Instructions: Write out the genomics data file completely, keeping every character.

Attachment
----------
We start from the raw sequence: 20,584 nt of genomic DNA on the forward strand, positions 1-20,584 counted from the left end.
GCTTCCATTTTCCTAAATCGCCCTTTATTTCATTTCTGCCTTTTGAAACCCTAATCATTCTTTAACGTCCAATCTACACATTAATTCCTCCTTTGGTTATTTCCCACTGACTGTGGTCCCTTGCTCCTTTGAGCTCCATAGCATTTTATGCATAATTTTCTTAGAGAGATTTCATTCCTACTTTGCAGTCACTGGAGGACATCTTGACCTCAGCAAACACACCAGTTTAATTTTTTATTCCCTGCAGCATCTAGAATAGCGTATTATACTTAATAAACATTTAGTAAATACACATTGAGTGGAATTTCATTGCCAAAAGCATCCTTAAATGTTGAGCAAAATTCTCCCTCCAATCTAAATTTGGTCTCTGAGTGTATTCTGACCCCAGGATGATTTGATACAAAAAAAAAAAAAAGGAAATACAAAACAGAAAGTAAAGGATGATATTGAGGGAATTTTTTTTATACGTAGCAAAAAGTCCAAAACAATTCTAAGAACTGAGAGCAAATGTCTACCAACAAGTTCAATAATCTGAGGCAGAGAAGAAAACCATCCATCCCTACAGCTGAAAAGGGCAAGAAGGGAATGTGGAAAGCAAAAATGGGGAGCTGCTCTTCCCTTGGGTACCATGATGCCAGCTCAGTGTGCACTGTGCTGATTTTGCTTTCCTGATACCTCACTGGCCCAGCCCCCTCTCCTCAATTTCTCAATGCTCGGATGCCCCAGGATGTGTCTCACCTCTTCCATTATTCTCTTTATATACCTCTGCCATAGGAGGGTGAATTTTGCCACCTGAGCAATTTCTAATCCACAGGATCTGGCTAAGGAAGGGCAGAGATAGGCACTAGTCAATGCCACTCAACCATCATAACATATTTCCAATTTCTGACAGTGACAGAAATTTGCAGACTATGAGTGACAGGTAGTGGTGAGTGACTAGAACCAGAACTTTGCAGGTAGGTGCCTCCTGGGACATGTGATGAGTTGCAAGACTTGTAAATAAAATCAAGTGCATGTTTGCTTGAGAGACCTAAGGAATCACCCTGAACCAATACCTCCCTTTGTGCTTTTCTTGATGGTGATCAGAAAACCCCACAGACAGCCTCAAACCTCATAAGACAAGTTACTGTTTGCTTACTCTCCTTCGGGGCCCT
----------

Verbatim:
We start from the raw sequence: 20,584 nt of genomic DNA on the forward strand, positions 1-20,584 counted from the left end.
GCTTCCATTTTCCTAAATCGCCCTTTATTTCATTTCTGCCTTTTGAAACCCTAATCATTCTTTAACGTCCAATCTACACATTAATTCCTCCTTTGGTTATTTCCCACTGACTGTGGTCCCTTGCTCCTTTGAGCTCCATAGCATTTTATGCATAATTTTCTTAGAGAGATTTCATTCCTACTTTGCAGTCACTGGAGGACATCTTGACCTCAGCAAACACACCAGTTTAATTTTTTATTCCCTGCAGCATCTAGAATAGCGTATTATACTTAATAAACATTTAGTAAATACACATTGAGTGGAATTTCATTGCCAAAAGCATCCTTAAATGTTGAGCAAAATTCTCCCTCCAATCTAAATTTGGTCTCTGAGTGTATTCTGACCCCAGGATGATTTGATACAAAAAAAAAAAAAAGGAAATACAAAACAGAAAGTAAAGGATGATATTGAGGGAATTTTTTTTATACGTAGCAAAAAGTCCAAAACAATTCTAAGAACTGAGAGCAAATGTCTACCAACAAGTTCAATAATCTGAGGCAGAGAAGAAAACCATCCATCCCTACAGCTGAAAAGGGCAAGAAGGGAATGTGGAAAGCAAAAATGGGGAGCTGCTCTTCCCTTGGGTACCATGATGCCAGCTCAGTGTGCACTGTGCTGATTTTGCTTTCCTGATACCTCACTGGCCCAGCCCCCTCTCCTCAATTTCTCAATGCTCGGATGCCCCAGGATGTGTCTCACCTCTTCCATTATTCTCTTTATATACCTCTGCCATAGGAGGGTGAATTTTGCCACCTGAGCAATTTCTAATCCACAGGATCTGGCTAAGGAAGGGCAGAGATAGGCACTAGTCAATGCCACTCAACCATCATAACATATTTCCAATTTCTGACAGTGACAGAAATTTGCAGACTATGAGTGACAGGTAGTGGTGAGTGACTAGAACCAGAACTTTGCAGGTAGGTGCCTCCTGGGACATGTGATGAGTTGCAAGACTTGTAAATAAAATCAAGTGCATGTTTGCTTGAGAGACCTAAGGAATCACCCTGAACCAATACCTCCCTTTGTGCTTTTCTTGATGGTGATCAGAAAACCCCACAGACAGCCTCAAACCTCATAAGACAAGTTACTGTTTGCTTACTCTCCTTCGGGGCCCT